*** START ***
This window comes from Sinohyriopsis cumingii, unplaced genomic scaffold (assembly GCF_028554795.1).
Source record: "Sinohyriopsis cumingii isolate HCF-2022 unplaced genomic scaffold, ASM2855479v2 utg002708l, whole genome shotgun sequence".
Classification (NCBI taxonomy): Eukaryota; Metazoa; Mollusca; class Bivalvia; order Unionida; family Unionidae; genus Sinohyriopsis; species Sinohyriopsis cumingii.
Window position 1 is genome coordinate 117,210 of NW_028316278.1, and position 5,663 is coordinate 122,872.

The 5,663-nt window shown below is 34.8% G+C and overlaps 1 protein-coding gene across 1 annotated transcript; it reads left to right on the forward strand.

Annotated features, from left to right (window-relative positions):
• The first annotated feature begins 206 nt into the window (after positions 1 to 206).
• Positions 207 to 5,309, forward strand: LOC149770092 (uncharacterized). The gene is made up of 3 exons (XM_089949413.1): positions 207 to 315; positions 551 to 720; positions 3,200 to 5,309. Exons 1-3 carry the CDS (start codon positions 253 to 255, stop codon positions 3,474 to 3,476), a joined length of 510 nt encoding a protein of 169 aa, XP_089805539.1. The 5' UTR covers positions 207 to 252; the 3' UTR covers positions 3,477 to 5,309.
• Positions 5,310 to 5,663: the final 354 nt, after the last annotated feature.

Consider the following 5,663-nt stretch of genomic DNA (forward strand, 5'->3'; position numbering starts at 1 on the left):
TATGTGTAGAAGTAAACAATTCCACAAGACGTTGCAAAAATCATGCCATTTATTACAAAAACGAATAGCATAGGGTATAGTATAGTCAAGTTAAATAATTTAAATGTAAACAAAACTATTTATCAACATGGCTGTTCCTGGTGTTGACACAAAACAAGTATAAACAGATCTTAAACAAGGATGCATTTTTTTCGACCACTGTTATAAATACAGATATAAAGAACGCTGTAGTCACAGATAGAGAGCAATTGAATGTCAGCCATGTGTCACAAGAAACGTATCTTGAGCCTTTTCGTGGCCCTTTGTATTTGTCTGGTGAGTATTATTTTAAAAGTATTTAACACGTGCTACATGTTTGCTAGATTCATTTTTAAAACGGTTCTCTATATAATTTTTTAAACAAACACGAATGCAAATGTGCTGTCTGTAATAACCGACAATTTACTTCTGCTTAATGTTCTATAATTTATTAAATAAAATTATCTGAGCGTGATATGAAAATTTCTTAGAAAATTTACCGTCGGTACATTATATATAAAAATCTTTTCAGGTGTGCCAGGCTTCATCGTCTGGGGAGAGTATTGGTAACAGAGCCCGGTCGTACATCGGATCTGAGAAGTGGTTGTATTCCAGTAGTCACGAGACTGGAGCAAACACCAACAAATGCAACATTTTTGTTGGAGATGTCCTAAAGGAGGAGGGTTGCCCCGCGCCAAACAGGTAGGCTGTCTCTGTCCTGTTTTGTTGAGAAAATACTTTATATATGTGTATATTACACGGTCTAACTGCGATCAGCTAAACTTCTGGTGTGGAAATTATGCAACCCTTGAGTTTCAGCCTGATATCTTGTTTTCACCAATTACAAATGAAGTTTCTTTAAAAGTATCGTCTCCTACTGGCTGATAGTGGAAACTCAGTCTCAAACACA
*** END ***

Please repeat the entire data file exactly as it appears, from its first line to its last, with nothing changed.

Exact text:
This window comes from Sinohyriopsis cumingii, unplaced genomic scaffold (assembly GCF_028554795.1).
Source record: "Sinohyriopsis cumingii isolate HCF-2022 unplaced genomic scaffold, ASM2855479v2 utg002708l, whole genome shotgun sequence".
Classification (NCBI taxonomy): Eukaryota; Metazoa; Mollusca; class Bivalvia; order Unionida; family Unionidae; genus Sinohyriopsis; species Sinohyriopsis cumingii.
Window position 1 is genome coordinate 117,210 of NW_028316278.1, and position 5,663 is coordinate 122,872.

The 5,663-nt window shown below is 34.8% G+C and overlaps 1 protein-coding gene across 1 annotated transcript; it reads left to right on the forward strand.

Annotated features, from left to right (window-relative positions):
• The first annotated feature begins 206 nt into the window (after positions 1 to 206).
• Positions 207 to 5,309, forward strand: LOC149770092 (uncharacterized). The gene is made up of 3 exons (XM_089949413.1): positions 207 to 315; positions 551 to 720; positions 3,200 to 5,309. Exons 1-3 carry the CDS (start codon positions 253 to 255, stop codon positions 3,474 to 3,476), a joined length of 510 nt encoding a protein of 169 aa, XP_089805539.1. The 5' UTR covers positions 207 to 252; the 3' UTR covers positions 3,477 to 5,309.
• Positions 5,310 to 5,663: the final 354 nt, after the last annotated feature.

Consider the following 5,663-nt stretch of genomic DNA (forward strand, 5'->3'; position numbering starts at 1 on the left):
TATGTGTAGAAGTAAACAATTCCACAAGACGTTGCAAAAATCATGCCATTTATTACAAAAACGAATAGCATAGGGTATAGTATAGTCAAGTTAAATAATTTAAATGTAAACAAAACTATTTATCAACATGGCTGTTCCTGGTGTTGACACAAAACAAGTATAAACAGATCTTAAACAAGGATGCATTTTTTTCGACCACTGTTATAAATACAGATATAAAGAACGCTGTAGTCACAGATAGAGAGCAATTGAATGTCAGCCATGTGTCACAAGAAACGTATCTTGAGCCTTTTCGTGGCCCTTTGTATTTGTCTGGTGAGTATTATTTTAAAAGTATTTAACACGTGCTACATGTTTGCTAGATTCATTTTTAAAACGGTTCTCTATATAATTTTTTAAACAAACACGAATGCAAATGTGCTGTCTGTAATAACCGACAATTTACTTCTGCTTAATGTTCTATAATTTATTAAATAAAATTATCTGAGCGTGATATGAAAATTTCTTAGAAAATTTACCGTCGGTACATTATATATAAAAATCTTTTCAGGTGTGCCAGGCTTCATCGTCTGGGGAGAGTATTGGTAACAGAGCCCGGTCGTACATCGGATCTGAGAAGTGGTTGTATTCCAGTAGTCACGAGACTGGAGCAAACACCAACAAATGCAACATTTTTGTTGGAGATGTCCTAAAGGAGGAGGGTTGCCCCGCGCCAAACAGGTAGGCTGTCTCTGTCCTGTTTTGTTGAGAAAATACTTTATATATGTGTATATTACACGGTCTAACTGCGATCAGCTAAACTTCTGGTGTGGAAATTATGCAACCCTTGAGTTTCAGCCTGATATCTTGTTTTCACCAATTACAAATGAAGTTTCTTTAAAAGTATCGTCTCCTACTGGCTGATAGTGGAAACTCAGTCTCAAACACA